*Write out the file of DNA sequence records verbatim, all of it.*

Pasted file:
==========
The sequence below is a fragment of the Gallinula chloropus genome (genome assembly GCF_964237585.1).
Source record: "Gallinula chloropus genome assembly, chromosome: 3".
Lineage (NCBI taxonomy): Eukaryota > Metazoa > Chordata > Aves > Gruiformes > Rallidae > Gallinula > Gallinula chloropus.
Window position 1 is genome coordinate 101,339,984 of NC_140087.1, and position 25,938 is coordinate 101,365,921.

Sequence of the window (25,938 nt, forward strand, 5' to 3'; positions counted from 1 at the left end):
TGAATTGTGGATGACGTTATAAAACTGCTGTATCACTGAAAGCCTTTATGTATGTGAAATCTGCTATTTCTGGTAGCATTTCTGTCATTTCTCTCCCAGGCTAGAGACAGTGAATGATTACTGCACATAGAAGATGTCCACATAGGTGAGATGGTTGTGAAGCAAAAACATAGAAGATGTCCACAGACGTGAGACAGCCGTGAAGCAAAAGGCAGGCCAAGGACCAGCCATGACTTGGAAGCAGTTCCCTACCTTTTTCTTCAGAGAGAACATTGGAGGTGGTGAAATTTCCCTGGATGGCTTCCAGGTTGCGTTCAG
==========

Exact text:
The sequence below is a fragment of the Gallinula chloropus genome (genome assembly GCF_964237585.1).
Source record: "Gallinula chloropus genome assembly, chromosome: 3".
Lineage (NCBI taxonomy): Eukaryota > Metazoa > Chordata > Aves > Gruiformes > Rallidae > Gallinula > Gallinula chloropus.
Window position 1 is genome coordinate 101,339,984 of NC_140087.1, and position 25,938 is coordinate 101,365,921.

Sequence of the window (25,938 nt, forward strand, 5' to 3'; positions counted from 1 at the left end):
TGAATTGTGGATGACGTTATAAAACTGCTGTATCACTGAAAGCCTTTATGTATGTGAAATCTGCTATTTCTGGTAGCATTTCTGTCATTTCTCTCCCAGGCTAGAGACAGTGAATGATTACTGCACATAGAAGATGTCCACATAGGTGAGATGGTTGTGAAGCAAAAACATAGAAGATGTCCACAGACGTGAGACAGCCGTGAAGCAAAAGGCAGGCCAAGGACCAGCCATGACTTGGAAGCAGTTCCCTACCTTTTTCTTCAGAGAGAACATTGGAGGTGGTGAAATTTCCCTGGATGGCTTCCAGGTTGCGTTCAG